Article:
ensure that the U.S. airline maintains at least the percentage of the combined total ASMs operated by both the U.S. airline and the foreign affiliates between the United States and any country or region that it had as of a date six months prior to the announcement of the acquisition. This condition ensures that the CRAF program has access both to a sufficient number of the appropriate (i.e., long-haul wide-body) aircraft and to the crew necessary to fly them in a military emergency. It simultaneously ensures that U.S. jobs are not transferred to foreign entities.

The second restriction proposed by the ABA Working Group would require that “[t]he U.S. government and the appropriate foreign government(s) . . . establish in advance a legal framework containing fair procedures to regulate labor representation and collective bargaining on such multinational airline systems.” The purpose of this recommendation, of course, is to eliminate the unfair advantage that would otherwise result if the U.S. carrier and the foreign carrier were subject to different rules relating to labor representation and collective bargaining.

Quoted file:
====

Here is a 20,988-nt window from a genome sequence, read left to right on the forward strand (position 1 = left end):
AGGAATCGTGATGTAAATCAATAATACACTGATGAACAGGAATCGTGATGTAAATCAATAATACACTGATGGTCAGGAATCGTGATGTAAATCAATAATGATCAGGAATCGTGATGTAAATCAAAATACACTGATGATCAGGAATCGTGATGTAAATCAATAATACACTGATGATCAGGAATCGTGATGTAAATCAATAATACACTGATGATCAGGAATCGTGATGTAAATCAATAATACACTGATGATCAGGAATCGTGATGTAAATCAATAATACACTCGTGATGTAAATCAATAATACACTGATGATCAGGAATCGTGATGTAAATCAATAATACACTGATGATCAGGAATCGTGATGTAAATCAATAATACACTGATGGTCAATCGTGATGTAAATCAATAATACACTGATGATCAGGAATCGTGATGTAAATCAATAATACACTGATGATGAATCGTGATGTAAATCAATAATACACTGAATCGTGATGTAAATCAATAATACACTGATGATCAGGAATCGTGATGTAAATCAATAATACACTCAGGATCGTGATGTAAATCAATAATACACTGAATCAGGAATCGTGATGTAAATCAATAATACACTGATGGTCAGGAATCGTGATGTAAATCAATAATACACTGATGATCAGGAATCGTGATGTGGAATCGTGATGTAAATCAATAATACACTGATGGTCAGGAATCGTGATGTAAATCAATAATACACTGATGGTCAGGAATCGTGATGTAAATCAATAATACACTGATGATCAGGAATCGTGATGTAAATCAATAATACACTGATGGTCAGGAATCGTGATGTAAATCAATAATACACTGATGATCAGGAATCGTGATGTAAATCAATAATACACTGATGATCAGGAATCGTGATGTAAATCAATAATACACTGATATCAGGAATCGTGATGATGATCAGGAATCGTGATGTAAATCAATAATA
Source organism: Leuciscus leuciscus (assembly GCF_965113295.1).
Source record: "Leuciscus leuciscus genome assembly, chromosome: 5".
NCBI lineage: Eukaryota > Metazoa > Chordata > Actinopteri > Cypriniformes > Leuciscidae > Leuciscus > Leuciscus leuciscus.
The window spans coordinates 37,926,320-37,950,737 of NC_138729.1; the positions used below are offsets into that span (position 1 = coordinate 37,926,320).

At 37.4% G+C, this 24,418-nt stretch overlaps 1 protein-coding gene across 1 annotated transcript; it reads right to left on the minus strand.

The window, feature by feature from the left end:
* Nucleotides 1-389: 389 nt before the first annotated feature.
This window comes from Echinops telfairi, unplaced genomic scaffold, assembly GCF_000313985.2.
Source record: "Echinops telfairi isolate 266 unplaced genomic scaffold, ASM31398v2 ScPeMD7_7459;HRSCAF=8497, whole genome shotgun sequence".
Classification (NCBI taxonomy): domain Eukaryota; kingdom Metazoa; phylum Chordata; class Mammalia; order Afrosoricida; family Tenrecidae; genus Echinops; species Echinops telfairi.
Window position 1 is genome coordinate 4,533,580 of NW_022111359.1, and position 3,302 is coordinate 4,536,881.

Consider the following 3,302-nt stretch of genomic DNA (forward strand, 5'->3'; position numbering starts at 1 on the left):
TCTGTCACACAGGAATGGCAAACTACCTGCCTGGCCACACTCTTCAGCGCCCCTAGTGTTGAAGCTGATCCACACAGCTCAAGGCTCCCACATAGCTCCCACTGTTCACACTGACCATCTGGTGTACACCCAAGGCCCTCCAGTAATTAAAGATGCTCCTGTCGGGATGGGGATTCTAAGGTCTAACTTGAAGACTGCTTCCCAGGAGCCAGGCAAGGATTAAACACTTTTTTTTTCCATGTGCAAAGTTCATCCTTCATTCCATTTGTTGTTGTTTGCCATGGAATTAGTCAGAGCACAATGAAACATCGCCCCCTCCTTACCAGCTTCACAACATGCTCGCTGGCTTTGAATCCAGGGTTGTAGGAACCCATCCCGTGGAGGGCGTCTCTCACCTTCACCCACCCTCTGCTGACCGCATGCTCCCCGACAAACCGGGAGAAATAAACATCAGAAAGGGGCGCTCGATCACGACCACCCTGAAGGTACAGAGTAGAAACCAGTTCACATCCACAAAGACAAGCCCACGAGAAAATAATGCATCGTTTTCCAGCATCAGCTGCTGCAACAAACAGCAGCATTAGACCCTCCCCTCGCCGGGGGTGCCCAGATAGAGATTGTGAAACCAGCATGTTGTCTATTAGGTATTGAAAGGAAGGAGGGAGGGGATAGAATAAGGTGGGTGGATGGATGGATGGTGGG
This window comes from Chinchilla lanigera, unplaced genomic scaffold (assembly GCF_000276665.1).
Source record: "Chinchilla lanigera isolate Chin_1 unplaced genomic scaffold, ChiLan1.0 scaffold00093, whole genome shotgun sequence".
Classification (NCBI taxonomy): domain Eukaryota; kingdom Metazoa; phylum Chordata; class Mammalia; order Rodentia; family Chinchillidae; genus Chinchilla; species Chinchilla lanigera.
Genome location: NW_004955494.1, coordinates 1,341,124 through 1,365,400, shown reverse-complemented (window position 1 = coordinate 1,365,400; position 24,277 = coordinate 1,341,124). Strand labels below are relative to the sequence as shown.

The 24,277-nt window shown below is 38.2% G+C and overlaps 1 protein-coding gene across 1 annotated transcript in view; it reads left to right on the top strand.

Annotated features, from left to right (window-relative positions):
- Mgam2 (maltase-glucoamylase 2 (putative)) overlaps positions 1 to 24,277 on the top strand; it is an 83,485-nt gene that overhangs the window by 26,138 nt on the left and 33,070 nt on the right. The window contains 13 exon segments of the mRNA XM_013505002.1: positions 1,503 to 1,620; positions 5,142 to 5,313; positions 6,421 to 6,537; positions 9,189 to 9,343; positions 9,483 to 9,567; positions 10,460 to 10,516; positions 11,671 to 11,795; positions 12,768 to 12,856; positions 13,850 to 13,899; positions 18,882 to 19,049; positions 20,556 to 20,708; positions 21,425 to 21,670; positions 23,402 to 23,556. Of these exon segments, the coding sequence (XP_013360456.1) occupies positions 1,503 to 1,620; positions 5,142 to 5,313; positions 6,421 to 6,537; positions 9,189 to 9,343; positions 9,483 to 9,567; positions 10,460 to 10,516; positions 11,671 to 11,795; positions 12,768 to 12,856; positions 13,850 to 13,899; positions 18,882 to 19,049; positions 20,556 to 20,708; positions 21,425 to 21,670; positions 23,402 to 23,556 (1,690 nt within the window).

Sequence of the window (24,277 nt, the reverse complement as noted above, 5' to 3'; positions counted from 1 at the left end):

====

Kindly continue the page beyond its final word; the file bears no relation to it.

While ALPA does not endorse the Proposed Position Statement of the ABA Working Group, we do believe the statement has at least identified the basic concerns that must be addressed if any change is to be made in existing rules relating to foreign ownership or control of U.S. air carriers.

In its supplemental notice DOT attempts to address some of these concerns. We will examine and respond fully to DOT’s suggestions in our comments on the supplemental notice. However, we would make some preliminary observations.